Yahoo has expanded its oneSearch mobile search offering to all device users. The offering previously was bundled with the Yahoo Go for Mobile application that is available on a limited number of handsets only.
The search engine makes an attempt to interpret search queries by offering result that are grouped. A search for a name for instance offers results including news articles, websites, special mobile sites, web images and Flickr photos. The results for a restaurant search offer links to listing for the company, business categories as well as web and mobile web results.
Mobile internet and mobile search is considered the next major internet growth market. Mobile phones already outship PCs by a wide margin. High speed data services meanwhile are gaining in popularity and devices such as Apple's upcoming iPhone are making it easier to navigate the mobile web.
Mobile search currently is limited. Most mobile web browsing is limited to pages that are offered directly by mobile operators. But as users are getting more comfortable with browsing the web on their mobile devices, they are expected to embrace search in the same way that they did on regular computers.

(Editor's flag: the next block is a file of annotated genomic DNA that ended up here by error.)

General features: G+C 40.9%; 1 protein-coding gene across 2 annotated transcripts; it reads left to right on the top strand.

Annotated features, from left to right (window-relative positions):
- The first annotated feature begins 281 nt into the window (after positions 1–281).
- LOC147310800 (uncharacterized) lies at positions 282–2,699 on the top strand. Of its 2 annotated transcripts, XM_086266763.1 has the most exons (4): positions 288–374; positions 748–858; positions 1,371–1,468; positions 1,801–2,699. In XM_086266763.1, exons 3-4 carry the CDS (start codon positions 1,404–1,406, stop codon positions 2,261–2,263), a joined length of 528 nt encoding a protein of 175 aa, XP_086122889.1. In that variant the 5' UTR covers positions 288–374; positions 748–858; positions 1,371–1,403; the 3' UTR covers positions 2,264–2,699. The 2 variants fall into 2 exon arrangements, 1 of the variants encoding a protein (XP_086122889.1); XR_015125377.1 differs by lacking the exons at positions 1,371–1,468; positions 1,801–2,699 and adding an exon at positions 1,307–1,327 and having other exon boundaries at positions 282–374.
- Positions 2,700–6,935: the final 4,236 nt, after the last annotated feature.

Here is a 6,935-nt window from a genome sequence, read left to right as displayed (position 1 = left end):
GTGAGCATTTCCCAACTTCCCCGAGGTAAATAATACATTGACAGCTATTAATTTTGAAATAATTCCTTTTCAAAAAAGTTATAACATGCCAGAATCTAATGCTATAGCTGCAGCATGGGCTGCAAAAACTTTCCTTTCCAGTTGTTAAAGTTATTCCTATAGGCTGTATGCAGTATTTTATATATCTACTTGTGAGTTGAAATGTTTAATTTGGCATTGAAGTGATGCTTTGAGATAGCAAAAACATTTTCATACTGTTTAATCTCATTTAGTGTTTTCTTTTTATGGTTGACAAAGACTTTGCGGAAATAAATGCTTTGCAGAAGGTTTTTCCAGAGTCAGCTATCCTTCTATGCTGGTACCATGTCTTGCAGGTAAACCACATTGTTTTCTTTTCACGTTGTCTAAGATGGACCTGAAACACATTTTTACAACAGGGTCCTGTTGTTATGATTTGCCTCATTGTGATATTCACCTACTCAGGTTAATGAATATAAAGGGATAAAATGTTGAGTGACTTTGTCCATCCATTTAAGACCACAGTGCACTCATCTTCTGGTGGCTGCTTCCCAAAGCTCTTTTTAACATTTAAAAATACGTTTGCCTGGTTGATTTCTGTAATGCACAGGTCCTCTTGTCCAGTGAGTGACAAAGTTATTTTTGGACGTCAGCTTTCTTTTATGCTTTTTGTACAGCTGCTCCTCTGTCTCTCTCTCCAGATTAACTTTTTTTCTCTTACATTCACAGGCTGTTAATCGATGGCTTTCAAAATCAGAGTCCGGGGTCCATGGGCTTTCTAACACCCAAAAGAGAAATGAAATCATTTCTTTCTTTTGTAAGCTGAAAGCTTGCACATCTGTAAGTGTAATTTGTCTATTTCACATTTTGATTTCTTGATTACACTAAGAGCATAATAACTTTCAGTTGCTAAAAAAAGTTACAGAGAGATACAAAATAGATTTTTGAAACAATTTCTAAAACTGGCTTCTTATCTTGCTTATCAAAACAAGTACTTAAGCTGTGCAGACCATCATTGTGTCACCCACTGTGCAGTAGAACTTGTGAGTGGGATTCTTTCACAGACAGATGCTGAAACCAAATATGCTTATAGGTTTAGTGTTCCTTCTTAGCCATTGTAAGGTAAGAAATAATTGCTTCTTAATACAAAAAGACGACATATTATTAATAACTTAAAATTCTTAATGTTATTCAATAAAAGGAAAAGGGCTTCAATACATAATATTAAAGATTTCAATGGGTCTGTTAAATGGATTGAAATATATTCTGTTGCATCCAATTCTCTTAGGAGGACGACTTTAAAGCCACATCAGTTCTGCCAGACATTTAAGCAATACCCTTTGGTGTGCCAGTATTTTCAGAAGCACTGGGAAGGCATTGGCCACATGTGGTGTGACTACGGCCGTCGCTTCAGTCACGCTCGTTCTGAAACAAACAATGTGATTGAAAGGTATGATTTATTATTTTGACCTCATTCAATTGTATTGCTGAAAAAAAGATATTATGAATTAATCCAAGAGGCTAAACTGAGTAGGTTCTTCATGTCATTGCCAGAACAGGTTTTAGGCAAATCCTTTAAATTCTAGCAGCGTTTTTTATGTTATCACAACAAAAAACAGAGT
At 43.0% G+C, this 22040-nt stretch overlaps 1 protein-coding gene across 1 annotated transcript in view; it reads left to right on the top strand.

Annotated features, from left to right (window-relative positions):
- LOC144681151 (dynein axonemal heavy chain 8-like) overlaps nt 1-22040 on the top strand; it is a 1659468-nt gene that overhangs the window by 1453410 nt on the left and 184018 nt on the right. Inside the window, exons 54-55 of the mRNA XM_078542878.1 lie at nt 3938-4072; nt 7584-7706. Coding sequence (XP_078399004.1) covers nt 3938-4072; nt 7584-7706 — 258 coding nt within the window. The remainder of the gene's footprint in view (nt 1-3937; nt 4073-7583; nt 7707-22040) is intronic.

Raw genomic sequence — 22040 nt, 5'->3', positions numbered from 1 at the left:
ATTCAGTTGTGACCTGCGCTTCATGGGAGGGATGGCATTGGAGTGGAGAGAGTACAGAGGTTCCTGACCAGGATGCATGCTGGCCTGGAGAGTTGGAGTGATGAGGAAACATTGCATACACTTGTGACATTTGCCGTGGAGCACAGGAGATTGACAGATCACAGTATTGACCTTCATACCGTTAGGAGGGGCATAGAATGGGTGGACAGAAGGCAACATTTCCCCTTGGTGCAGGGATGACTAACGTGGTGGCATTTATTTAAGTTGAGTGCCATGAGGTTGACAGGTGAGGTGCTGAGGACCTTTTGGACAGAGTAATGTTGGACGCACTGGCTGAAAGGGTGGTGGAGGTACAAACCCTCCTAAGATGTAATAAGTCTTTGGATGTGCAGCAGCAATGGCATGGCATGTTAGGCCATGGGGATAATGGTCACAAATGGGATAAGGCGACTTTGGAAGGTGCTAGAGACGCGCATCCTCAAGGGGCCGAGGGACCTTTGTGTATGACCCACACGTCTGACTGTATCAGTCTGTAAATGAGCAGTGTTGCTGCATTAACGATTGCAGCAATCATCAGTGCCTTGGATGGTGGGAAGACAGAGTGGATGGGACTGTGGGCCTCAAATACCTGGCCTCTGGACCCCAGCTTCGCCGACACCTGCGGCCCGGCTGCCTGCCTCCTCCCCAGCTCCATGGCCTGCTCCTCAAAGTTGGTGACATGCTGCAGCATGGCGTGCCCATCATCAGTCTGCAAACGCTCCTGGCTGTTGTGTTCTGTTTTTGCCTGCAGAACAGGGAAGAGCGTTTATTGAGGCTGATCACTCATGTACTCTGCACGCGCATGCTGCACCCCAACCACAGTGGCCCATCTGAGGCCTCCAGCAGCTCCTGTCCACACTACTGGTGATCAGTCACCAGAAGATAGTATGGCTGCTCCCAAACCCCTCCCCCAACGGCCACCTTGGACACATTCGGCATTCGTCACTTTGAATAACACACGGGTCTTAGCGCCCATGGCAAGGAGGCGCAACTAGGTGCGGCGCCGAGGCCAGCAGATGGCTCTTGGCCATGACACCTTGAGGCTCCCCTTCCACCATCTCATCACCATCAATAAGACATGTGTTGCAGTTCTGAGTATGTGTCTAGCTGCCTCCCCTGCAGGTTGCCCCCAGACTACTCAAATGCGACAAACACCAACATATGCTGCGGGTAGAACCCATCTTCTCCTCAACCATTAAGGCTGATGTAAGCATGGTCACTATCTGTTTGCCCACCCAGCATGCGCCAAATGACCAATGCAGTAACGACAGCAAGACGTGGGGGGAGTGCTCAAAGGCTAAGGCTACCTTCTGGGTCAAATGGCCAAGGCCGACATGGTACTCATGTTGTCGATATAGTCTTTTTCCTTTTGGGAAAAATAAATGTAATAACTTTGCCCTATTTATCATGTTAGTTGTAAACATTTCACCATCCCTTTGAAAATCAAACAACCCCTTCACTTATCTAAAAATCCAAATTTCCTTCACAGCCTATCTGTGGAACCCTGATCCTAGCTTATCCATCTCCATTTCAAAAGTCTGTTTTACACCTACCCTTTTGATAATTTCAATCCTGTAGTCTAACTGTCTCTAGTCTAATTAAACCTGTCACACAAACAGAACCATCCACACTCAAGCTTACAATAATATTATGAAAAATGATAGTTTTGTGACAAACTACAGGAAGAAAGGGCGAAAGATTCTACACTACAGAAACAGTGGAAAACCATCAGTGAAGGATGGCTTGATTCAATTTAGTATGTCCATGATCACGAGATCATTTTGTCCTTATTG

The mobile search market today is dominated by so-called white label search providers that allow operators to offer their own search engine. Microsoft in February 2006 a major player in that field through the purchase of MotionBridge.
Google in 2005 while it favours pages written in extensible HTML that are optimised for mobile internet users when it ranks search results, it doesn’t interpret queries like Yahoo does.
Yahoo is aiming its service squarely against Google's. The company has published a PDF document that highlights the differences between the two services.
Mobile phone users can access the service by surfing to http://m.yahoo.com on their mobile device.
Yahoo dives into mobile search
By Tom Sanders on Mar 21, 2007 2:00PM